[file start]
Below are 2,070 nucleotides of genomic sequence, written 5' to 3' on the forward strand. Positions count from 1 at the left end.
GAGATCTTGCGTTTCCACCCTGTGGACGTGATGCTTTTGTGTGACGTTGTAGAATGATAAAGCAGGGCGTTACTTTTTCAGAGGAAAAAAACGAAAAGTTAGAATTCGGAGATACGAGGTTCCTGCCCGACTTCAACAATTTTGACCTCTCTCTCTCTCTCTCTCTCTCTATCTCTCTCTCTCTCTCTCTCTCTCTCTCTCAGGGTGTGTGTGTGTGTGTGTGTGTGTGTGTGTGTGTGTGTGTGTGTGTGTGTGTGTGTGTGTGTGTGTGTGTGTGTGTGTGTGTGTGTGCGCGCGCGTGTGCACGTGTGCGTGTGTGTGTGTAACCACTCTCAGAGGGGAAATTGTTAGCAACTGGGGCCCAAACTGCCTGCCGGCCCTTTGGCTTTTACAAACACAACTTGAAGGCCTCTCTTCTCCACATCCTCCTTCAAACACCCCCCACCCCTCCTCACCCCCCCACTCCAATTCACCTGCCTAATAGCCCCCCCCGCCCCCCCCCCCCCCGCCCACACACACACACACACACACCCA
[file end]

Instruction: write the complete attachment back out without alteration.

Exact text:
Below are 2,070 nucleotides of genomic sequence, written 5' to 3' on the forward strand. Positions count from 1 at the left end.
GAGATCTTGCGTTTCCACCCTGTGGACGTGATGCTTTTGTGTGACGTTGTAGAATGATAAAGCAGGGCGTTACTTTTTCAGAGGAAAAAAACGAAAAGTTAGAATTCGGAGATACGAGGTTCCTGCCCGACTTCAACAATTTTGACCTCTCTCTCTCTCTCTCTCTCTCTATCTCTCTCTCTCTCTCTCTCTCTCTCTCTCAGGGTGTGTGTGTGTGTGTGTGTGTGTGTGTGTGTGTGTGTGTGTGTGTGTGTGTGTGTGTGTGTGTGTGTGTGTGTGTGTGTGTGTGTGCGCGCGCGTGTGCACGTGTGCGTGTGTGTGTGTAACCACTCTCAGAGGGGAAATTGTTAGCAACTGGGGCCCAAACTGCCTGCCGGCCCTTTGGCTTTTACAAACACAACTTGAAGGCCTCTCTTCTCCACATCCTCCTTCAAACACCCCCCACCCCTCCTCACCCCCCCACTCCAATTCACCTGCCTAATAGCCCCCCCCGCCCCCCCCCCCCCCGCCCACACACACACACACACACACCCA